This business model relies on advertising to fund a social media platform. There has been a lot of controversy around this model in the social media space, where networks tracked users and used their personal information to create targeted advertisements. However, since this has come to light, apps require user permission to share their data (to third-party apps and developers.)

Here are some mind-blowing social media advertising revenue statistics

  •  Ad revenue for social media platforms is expected to go over $50 billion for the first time in 2021.
  •  In the four-year period from 2021-2025, social media ad revenue is projected to grow at a compound annual growth rate of 7.76%, reaching $75.76B by the end of the forecast period.
  • 85% of all social media ad revenue comes from mobile.
  • Digital video experienced the greatest increase (20.6% year-over-year) in advertising revenue growth, generating $26.2 billion in 2020 (iab.com)
  • Programmatic advertising revenues increased by $14.2 billion in 2020 (+24.9%).


2. Subscription


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The subscription business model charges clients a monthly or yearly fee for access to your platform. The two biggest social media platforms currently using this model are LinkedIn premium and Whats App. Although LinkedIn is free to use, the site has optional premium features for businesses, recruiters, and job seekers for $29.99. WhatsApp currently makes money through two sources: WhatsApp for Business and WhatsApp Pay.

Although Whats App is free to download, they now offer their business solution option for a fee. As of October 22, 2020, What App parent company Meta (formally Facebook) announced that it would begin charging businesses for using its platform. As reported by CNBC, the social media parent company has yet to share with users exactly what aspects of the platform they’ll charge for, how much it will cost, and how it will impact existing fees associated with the solution.

The subscription business model attracts and retains users who won’t mind paying because, in most cases, they won’t be subject to advertisements when using your platform. It’s also less pressure on platforms to not sell advertising space to generate income.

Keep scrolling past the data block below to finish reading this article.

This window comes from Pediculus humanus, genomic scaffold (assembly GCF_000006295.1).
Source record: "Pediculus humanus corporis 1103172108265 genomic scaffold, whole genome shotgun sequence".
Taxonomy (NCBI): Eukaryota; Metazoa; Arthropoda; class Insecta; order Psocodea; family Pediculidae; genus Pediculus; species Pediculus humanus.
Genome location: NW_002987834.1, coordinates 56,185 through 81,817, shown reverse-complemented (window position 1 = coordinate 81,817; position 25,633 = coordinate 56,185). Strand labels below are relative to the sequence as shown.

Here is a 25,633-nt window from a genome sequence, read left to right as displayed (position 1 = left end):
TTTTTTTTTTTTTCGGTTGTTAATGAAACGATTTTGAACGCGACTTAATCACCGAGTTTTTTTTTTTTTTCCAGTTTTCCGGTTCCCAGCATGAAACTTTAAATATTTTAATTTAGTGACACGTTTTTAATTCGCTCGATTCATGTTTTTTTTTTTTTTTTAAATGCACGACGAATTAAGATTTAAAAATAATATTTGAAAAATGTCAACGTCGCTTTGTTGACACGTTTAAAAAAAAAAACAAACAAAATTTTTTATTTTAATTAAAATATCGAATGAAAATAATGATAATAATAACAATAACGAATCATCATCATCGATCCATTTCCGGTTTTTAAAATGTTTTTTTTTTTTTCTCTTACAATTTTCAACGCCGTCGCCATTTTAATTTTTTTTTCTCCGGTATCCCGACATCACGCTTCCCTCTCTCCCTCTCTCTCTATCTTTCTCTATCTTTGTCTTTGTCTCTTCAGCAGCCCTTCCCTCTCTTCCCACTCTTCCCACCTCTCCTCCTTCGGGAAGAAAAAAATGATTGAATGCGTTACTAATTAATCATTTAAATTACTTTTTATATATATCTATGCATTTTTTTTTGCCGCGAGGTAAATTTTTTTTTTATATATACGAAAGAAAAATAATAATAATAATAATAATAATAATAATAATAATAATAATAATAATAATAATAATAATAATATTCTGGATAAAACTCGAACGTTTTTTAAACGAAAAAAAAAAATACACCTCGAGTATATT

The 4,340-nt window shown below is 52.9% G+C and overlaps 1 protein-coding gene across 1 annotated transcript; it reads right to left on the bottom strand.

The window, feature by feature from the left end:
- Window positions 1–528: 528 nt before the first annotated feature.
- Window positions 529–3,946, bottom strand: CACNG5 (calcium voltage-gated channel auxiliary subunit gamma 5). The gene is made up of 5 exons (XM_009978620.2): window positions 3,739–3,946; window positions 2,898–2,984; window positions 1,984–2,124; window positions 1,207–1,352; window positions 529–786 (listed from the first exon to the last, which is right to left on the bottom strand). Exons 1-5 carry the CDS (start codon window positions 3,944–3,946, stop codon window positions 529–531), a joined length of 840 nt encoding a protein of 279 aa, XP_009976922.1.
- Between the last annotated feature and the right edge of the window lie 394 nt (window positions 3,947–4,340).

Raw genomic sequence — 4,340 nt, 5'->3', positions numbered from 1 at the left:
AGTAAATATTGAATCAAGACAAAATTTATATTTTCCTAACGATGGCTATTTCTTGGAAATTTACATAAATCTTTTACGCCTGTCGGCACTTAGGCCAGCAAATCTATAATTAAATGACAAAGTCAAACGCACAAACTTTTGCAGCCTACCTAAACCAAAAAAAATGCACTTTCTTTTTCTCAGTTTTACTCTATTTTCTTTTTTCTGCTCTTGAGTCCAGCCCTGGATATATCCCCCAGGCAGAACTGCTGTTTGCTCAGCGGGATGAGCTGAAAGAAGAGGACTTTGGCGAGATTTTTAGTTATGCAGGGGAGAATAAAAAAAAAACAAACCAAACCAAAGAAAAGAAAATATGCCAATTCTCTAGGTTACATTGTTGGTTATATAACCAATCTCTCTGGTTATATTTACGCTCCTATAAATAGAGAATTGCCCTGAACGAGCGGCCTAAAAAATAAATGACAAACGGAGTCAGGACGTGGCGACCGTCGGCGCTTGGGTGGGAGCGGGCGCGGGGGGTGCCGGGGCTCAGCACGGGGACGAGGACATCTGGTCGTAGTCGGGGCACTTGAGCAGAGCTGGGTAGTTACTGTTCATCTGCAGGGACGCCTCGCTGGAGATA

Twitter is an example of a social media network aiming to reduce its dependency on advertisements.
One disadvantage of the subscription model for social media sites is that profit margins are typically low. Site’s such as Patreon and Substack have also created a platform where communities can be built and nurtured under an ad-free subscription model.


3. Freemium

Businesses based on this type of model offer the basic version of their product for free to showcase its capabilities to persuade customers to buy more advanced options. This model is effective for attracting a large user base. That’s because the free access lowers the entry barrier.

Users can create accounts, connect with others, and share content without any charge. However, these platforms may offer premium services – such as ad-free browsing, enhanced analytics, or additional customization options – for a fee. For example, LinkedIn offers premium members the opportunity to contact people outside their network and insights into hiring trends.

Additionally, social media sites often generate substantial revenue through targeted advertising, leveraging the vast amount of user data they collect to attract advertisers. This dual approach – free basic services combined with paid premium features and advertising – characterizes the freemium model in social media.